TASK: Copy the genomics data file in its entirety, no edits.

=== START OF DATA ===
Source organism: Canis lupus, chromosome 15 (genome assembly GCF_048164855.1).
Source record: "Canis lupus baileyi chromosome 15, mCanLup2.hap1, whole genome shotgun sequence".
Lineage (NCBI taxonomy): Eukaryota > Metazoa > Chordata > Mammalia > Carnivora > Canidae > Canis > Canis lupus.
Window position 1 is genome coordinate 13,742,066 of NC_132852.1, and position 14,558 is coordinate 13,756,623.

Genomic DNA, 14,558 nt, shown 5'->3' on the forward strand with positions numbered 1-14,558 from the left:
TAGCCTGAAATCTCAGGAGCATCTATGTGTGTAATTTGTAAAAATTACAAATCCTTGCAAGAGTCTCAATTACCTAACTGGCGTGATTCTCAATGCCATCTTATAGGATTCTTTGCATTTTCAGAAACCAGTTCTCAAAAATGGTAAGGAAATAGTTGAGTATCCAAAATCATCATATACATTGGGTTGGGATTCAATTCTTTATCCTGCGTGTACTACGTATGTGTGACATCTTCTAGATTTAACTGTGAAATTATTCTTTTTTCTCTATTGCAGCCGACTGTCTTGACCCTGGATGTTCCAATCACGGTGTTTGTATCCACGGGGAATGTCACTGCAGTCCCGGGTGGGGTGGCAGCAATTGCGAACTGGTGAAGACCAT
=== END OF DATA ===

Source organism: Canis lupus, chromosome 15 (genome assembly GCF_048164855.1).
Source record: "Canis lupus baileyi chromosome 15, mCanLup2.hap1, whole genome shotgun sequence".
Lineage (NCBI taxonomy): Eukaryota > Metazoa > Chordata > Mammalia > Carnivora > Canidae > Canis > Canis lupus.
Window position 1 is genome coordinate 13,742,066 of NC_132852.1, and position 14,558 is coordinate 13,756,623.

Genomic DNA, 14,558 nt, shown 5'->3' on the forward strand with positions numbered 1-14,558 from the left:
TAGCCTGAAATCTCAGGAGCATCTATGTGTGTAATTTGTAAAAATTACAAATCCTTGCAAGAGTCTCAATTACCTAACTGGCGTGATTCTCAATGCCATCTTATAGGATTCTTTGCATTTTCAGAAACCAGTTCTCAAAAATGGTAAGGAAATAGTTGAGTATCCAAAATCATCATATACATTGGGTTGGGATTCAATTCTTTATCCTGCGTGTACTACGTATGTGTGACATCTTCTAGATTTAACTGTGAAATTATTCTTTTTTCTCTATTGCAGCCGACTGTCTTGACCCTGGATGTTCCAATCACGGTGTTTGTATCCACGGGGAATGTCACTGCAGTCCCGGGTGGGGTGGCAGCAATTGCGAACTGGTGAAGACCAT